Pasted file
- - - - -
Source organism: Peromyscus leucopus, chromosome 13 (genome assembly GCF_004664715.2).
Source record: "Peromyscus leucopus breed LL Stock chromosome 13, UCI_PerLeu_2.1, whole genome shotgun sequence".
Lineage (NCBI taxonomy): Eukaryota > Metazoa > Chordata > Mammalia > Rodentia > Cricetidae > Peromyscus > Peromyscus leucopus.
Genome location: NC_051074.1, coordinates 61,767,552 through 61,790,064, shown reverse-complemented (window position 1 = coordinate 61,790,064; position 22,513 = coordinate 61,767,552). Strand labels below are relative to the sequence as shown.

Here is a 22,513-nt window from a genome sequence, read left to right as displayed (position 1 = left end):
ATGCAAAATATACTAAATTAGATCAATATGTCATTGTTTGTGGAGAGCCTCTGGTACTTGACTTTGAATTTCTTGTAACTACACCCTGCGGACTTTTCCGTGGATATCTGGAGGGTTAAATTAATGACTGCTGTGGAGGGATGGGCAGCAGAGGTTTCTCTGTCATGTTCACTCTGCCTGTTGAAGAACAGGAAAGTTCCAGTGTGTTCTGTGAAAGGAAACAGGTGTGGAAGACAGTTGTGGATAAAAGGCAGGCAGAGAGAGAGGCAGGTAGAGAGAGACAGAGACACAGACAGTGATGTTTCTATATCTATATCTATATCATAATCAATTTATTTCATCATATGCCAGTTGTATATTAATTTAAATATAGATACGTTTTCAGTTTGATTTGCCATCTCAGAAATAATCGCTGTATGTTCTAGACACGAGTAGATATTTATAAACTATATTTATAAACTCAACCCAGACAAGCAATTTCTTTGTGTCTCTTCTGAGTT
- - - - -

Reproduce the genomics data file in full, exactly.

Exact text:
Source organism: Peromyscus leucopus, chromosome 13 (genome assembly GCF_004664715.2).
Source record: "Peromyscus leucopus breed LL Stock chromosome 13, UCI_PerLeu_2.1, whole genome shotgun sequence".
Lineage (NCBI taxonomy): Eukaryota > Metazoa > Chordata > Mammalia > Rodentia > Cricetidae > Peromyscus > Peromyscus leucopus.
Genome location: NC_051074.1, coordinates 61,767,552 through 61,790,064, shown reverse-complemented (window position 1 = coordinate 61,790,064; position 22,513 = coordinate 61,767,552). Strand labels below are relative to the sequence as shown.

Here is a 22,513-nt window from a genome sequence, read left to right as displayed (position 1 = left end):
ATGCAAAATATACTAAATTAGATCAATATGTCATTGTTTGTGGAGAGCCTCTGGTACTTGACTTTGAATTTCTTGTAACTACACCCTGCGGACTTTTCCGTGGATATCTGGAGGGTTAAATTAATGACTGCTGTGGAGGGATGGGCAGCAGAGGTTTCTCTGTCATGTTCACTCTGCCTGTTGAAGAACAGGAAAGTTCCAGTGTGTTCTGTGAAAGGAAACAGGTGTGGAAGACAGTTGTGGATAAAAGGCAGGCAGAGAGAGAGGCAGGTAGAGAGAGACAGAGACACAGACAGTGATGTTTCTATATCTATATCTATATCATAATCAATTTATTTCATCATATGCCAGTTGTATATTAATTTAAATATAGATACGTTTTCAGTTTGATTTGCCATCTCAGAAATAATCGCTGTATGTTCTAGACACGAGTAGATATTTATAAACTATATTTATAAACTCAACCCAGACAAGCAATTTCTTTGTGTCTCTTCTGAGTT